A translational approach for limb vascular delivery of the micro-dystrophin gene without high volume or high pressure for treatment of Duchenne muscular dystrophy
Creators:Rodino-Klapac, Louise R.
Montgomery, Chrystal L.
Coley, Brian D.
Chicoine, Louis G.
Clark, K. Reed
Mendell, Jerry R.
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Citation:Louise R. Rodino-Klapac et al, "A translational approach for limb vascular delivery of the micro-dystrophin gene without high volume or high pressure for treatment of Duchenne muscular dystrophy," Journal of Translational Medicine 5 (2007), doi:10.1186/1479-5876-5-45, http://www.translational-medicine.com/content/5/1/45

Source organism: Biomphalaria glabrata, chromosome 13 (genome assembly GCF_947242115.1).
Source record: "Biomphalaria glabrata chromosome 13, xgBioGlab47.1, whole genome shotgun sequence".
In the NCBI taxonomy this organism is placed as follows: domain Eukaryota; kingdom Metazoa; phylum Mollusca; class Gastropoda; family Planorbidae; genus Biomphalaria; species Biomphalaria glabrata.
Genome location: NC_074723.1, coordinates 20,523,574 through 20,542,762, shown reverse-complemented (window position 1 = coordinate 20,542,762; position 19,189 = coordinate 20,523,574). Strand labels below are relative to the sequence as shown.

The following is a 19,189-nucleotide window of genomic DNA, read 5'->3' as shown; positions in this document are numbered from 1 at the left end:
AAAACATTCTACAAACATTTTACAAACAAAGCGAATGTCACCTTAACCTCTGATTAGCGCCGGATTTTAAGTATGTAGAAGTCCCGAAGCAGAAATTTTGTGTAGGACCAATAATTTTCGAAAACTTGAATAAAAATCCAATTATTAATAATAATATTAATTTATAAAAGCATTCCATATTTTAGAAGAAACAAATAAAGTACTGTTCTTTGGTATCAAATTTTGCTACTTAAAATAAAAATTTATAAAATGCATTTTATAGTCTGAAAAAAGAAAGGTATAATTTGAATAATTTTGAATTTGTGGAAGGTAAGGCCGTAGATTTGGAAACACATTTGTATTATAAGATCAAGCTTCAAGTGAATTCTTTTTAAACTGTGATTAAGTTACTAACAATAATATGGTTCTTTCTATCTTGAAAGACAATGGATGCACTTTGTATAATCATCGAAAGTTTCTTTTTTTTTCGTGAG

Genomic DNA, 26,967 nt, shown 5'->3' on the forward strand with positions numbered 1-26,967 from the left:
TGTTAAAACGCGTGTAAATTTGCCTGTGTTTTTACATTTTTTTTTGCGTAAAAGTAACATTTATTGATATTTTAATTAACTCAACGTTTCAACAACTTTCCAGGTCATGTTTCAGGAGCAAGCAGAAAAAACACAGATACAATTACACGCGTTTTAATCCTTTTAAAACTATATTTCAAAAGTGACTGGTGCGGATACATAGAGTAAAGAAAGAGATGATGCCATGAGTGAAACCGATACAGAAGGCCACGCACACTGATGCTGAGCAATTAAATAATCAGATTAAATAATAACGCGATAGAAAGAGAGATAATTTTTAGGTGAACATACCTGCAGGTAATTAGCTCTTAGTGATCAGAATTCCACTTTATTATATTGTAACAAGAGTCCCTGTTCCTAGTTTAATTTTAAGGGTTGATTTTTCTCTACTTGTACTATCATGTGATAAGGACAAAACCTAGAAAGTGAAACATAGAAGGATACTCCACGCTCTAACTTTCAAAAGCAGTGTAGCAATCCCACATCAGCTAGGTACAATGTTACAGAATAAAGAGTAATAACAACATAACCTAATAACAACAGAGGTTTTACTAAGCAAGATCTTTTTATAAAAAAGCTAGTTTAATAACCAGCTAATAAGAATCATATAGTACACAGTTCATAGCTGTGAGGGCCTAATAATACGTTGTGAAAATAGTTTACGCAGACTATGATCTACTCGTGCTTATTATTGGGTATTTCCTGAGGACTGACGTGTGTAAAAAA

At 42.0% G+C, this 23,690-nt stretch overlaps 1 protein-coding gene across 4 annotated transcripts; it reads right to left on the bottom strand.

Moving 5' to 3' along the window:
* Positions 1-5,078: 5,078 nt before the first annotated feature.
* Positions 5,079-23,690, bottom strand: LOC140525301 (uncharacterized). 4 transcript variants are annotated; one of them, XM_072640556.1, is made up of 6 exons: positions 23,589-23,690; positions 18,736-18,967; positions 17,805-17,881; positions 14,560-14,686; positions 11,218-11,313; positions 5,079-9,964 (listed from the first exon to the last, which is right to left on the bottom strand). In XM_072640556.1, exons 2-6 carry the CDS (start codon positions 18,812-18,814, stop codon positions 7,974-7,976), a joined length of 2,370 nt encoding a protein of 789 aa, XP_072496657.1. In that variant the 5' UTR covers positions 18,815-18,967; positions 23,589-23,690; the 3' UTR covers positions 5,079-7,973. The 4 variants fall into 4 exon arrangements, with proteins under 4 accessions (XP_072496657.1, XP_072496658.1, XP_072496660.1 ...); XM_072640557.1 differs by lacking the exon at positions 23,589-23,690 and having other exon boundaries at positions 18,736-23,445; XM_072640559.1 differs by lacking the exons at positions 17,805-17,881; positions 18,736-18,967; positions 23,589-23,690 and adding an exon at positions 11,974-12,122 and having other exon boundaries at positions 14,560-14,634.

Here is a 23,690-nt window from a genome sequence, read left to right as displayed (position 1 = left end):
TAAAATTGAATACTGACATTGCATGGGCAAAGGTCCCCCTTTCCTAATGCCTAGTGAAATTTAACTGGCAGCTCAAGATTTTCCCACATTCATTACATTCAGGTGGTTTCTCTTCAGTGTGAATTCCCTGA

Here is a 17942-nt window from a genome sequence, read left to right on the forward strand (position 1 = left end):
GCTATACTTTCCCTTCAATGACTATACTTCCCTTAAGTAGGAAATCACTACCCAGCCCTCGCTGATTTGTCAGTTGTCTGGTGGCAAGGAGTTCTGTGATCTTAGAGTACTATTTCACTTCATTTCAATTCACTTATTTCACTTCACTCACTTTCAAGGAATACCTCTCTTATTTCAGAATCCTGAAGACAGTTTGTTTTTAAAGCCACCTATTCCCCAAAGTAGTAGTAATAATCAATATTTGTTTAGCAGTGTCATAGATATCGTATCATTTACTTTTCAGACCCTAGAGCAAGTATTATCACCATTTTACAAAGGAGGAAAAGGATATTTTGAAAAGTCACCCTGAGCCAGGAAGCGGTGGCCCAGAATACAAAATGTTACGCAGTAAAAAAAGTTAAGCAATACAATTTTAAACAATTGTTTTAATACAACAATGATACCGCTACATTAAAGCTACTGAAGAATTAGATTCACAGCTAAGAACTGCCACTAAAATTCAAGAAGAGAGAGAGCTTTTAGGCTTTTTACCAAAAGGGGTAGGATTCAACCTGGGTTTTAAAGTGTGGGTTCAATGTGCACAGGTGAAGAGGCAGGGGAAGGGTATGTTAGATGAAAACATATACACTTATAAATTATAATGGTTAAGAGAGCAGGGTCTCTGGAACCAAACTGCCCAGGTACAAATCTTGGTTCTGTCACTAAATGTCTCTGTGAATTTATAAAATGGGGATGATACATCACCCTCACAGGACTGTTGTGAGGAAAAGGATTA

Background: Duchenne muscular dystrophy (DMD) is an X-linked recessive disorder with monogenic mutations setting the stage for successful gene therapy treatment. We have completed a study that directly deals with the following key issues that can be directly adapted to a gene therapy clinical trial using rAAV considering the following criteria: 1) A regional vascular delivery approach that will protect the patient from widespread dissemination of virus; 2) an approach to potentially facilitate safe passage of the virus for efficient skeletal muscle transduction; 3) the use of viral doses to accommodate current limitations imposed by vector production methods; 4) and at the same time, achieve a clinically meaningful outcome by transducing multiple muscles in the lower limb to prolong ambulation. Methods: The capacity of AAV1, AAV6 or AAV8 to cross the vascular endothelial barrier carrying a micro-dystrophin cDNA was compared under identical conditions with delivery through a catheter placed in the femoral artery of the mdx mouse. Transduction efficiency was assessed by immuno-staining using an antibody (Manex1a) that recognizes the Nterminus of micro-dystrophin. The degree of physiologic correction was assessed by measuring tetanic force and protection from eccentric contraction in the extensor digitorum longus muscle (EDL). The vascular delivery paradigm found successful in the mouse was carried to the non-human primate to test its potential translation to boys with DMD. Results: Regional vascular delivery resulted in transduction by rAAV8.micro-dystrophin reaching 94.5 ± 0.9 (1 month), 91.3 ± 3.1 (2 months), and 89.6 ± 1.6% (3 months). rAAV6.micro-dystrophin treated animals demonstrated 87.7 ± 6.8 (1 month), 78.9 ± 7.4 (2 months), and 81.2 ± 6.2% (3 months) transduction. In striking contrast, rAAV1 demonstrated very low transduction efficiency [0.9 ± 0.3 (1 month), 2.1 ± 0.8 (2 months), and 2.1 ± 0.7% (3 months)] by vascular delivery. Micro-dystrophin delivered by rAAV8 and rAAV6 through the femoral artery significantly improved tetanic force and protected against eccentric contraction. Mouse studies translated to the hindlimb of cynamologous macaques using a similar vascular delivery paradigm. rAAV8 carrying eGFP in doses proportional to the mouse (5 × 1012 vg/kg in mouse vs 2 × 1012 vg/kg in monkey) demonstrated widespread gene expression [medial gastrocnemius – 63.8 ± 4.9%, lateral gastrocnemius – 66.0 ± 4.5%, EDL – 80.2 ± 3.1%, soleus – 86.4 ± 1.9%, TA – 72.2 ± 4.0%. Conclusion: These studies demonstrate regional vascular gene delivery with AAV serotype(s) in mouse and non-human primate at doses, pressures and volumes applicable for clinical trials in children with DMD.